From Read/Write Web September 6, 2006
adapted from previous reviews and an interview on ZDNet
Over the next couple of months on Read/WriteWeb, I’ll be profiling the main Web Office suite candidates – such as Zoho, ThinkFree, gOffice, Zimbra, JotSpot, Goowy and Morfik. Plus of course Microsoft’s Office Live and Google’s current jigsaw puzzle of Web Office apps. Today I’m starting with Zimbra.
zimbraZimbra is an open source Web Office vendor. It started off in 2005 as an email/calendar collaboration toolset, big on mashup functionality and Web 2.0 hype. Zimbra has since added word processor and spreadsheet to its product range, meaning it now closely resembles a Web Office suite.
Zimbra Collaboration Suite (ZCS) 4.0 was launched last month, featuring Zimbra Documents – a WYSIWYG tool for creating, sharing, and publishing word and spreadsheet documents online. Other features in ZCS 4.0 include synch to mobile devices, VoIP integration, user access controls. The ZCS 4.0 Open Source Edition of Zimbra is free, and the commercially-supported Network Edition is $28/mailbox/year.
The product is made up of a browser-based Ajax client and a "collaboration server". Alternatively you can just use the Zimbra server and pair it with another email client such as Outlook or Thunderbird.
You can do a hosted demo on their website, to get the feel of the product. If you decide to go ahead with it, Zimbra is available as an open source download or a hosted edition (both are browser-based).
The email part of Zimbra uses the same kind of interface as Outlook, but its functionality is more along the lines of Gmail. For example it has a ‘conversation’ view that organizes emails by conversation topic rather than a folder view.
Zimbra uses AJAX extensively, to make their web email app look and feel like a desktop one. For example it uses mouseovers to show metadata for items and words. This seems like a nice value-add, but it would mean changing my own usage habits with email. – because generally I don’t think of it as a browsing experience. But this is a plus in my book, because it shows Zimbra is challenging the old Outlook-based email paradigm (which most other web email systems, with the exception of Gmail, still follow). Drag and drop is another AJAX touch – users can move their email messages from folder to folder this way.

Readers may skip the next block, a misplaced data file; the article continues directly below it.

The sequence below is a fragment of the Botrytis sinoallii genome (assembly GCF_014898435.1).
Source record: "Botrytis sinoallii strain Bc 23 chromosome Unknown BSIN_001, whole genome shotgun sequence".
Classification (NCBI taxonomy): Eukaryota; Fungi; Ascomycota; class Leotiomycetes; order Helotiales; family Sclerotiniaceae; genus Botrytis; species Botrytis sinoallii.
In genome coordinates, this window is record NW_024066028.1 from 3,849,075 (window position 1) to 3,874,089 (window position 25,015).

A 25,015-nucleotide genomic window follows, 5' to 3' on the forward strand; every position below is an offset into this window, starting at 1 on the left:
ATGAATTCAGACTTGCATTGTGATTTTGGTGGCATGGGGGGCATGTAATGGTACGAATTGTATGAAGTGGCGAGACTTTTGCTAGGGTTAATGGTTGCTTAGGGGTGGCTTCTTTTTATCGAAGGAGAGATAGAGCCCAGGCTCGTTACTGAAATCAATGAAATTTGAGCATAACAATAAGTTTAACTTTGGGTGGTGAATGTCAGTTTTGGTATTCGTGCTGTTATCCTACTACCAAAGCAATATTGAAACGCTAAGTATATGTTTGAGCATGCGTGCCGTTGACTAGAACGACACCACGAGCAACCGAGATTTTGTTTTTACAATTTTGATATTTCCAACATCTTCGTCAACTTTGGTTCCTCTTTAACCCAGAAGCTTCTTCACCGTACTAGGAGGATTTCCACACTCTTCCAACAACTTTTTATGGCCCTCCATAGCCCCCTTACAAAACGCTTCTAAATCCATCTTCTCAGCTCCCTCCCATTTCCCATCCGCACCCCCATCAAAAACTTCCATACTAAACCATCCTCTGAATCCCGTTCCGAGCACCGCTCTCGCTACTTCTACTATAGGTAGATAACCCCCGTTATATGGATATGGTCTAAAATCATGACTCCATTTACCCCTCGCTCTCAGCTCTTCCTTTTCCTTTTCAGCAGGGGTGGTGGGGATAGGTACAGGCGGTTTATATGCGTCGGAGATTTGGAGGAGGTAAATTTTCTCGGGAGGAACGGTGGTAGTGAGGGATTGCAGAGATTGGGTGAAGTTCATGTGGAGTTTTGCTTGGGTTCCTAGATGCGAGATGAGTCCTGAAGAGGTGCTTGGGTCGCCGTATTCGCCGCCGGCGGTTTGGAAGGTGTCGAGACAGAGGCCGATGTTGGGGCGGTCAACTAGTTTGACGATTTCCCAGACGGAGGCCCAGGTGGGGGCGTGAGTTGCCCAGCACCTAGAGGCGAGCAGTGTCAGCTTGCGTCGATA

Drag and Drop
The Zimbra Mashup Experience
The real power of Zimbra is its APIs, which together with Zimbra’s open source status makes this a potentially powerful development platform. The APIs enable developers to access messaging functions inside the Zimbra application, meaning external apps can hook into Zimbra’s functionality. The example used in the demo is a travel application using Zimbra’s APIs to "automatically create a calendar event for the person traveling". In addition to the inward API hooks, Zimbra also has interfaces for making outbound web service requests. Here’s the example used in the demo:
"…the Zimbra application could recognize a shipment tracking number such as 792806493888 [a Fedex Tracking Number] in a message, make a web service call to the shipping vendor based on that number, and then provide more details about the shipment to the recipient of the message based on information obtained from the web service call."
You can even set it up to interact with another web service, from within the Zimbra system.
Another example is clicking on a link within an email and up pops a Yahoo! Map, or a link when clicked opens a Skype call. Plus Zimbra has mini web apps embedded within its system, called "Zimlets" – for example an Amazon search box. The buzz phrase for all this is "enterprise mashups" and it’s the kind of functionality that got the attendees of the last Web 2.0 Conference very excited back in October.
Zimbra Maps mashup
The APIs and web services possibilities that Zimbra offers seem like a potentially thriving platform. So I guess the question is: are they being used?
The addition of documents and spreadsheets to Zimbra’s arsenal made them a worthy contender among the small ‘Web Office’ startups. Another exciting aspect of Zimbra Documents is that it uses ALE (AJAX Linking and Embedding), which provides the ability to embed rich content into an editable document that users can share, publish, and edit – within a Web browser.
There have been question marks about the performance of Zimbra in the browser, in particular that the UI could be very slow. In May I asked CEO Satish Dharmaraj about this. He acknowledged there have been issues with IE browsers, in particular IE6. But Satish said that Zimbra performs significantly better in Firefox and a lot of its UI problems in IE6 were due to Zimbra "pushing the envelope of Ajax". Apparently IE7 will address these issues, so Satish was confident (when I last spoke to him) that Zimbra will not run into such problems in the new Microsoft browser.
Zimbra is packed full of features, such as the mashups and things like "Search Builder" and an RSS reader. It’s an all-round impressive product. I’m not sure how much it’s being used by external partners as a mashup platform though. But when I spoke to Satish, he told me they have enterprise clients that are happily using Zimbra to completely manage their communications online and collaborate. Zimbra is a small (20 people), well funded startup ($31 million) – so it’s still young and growing. One to watch in the Enterprise space.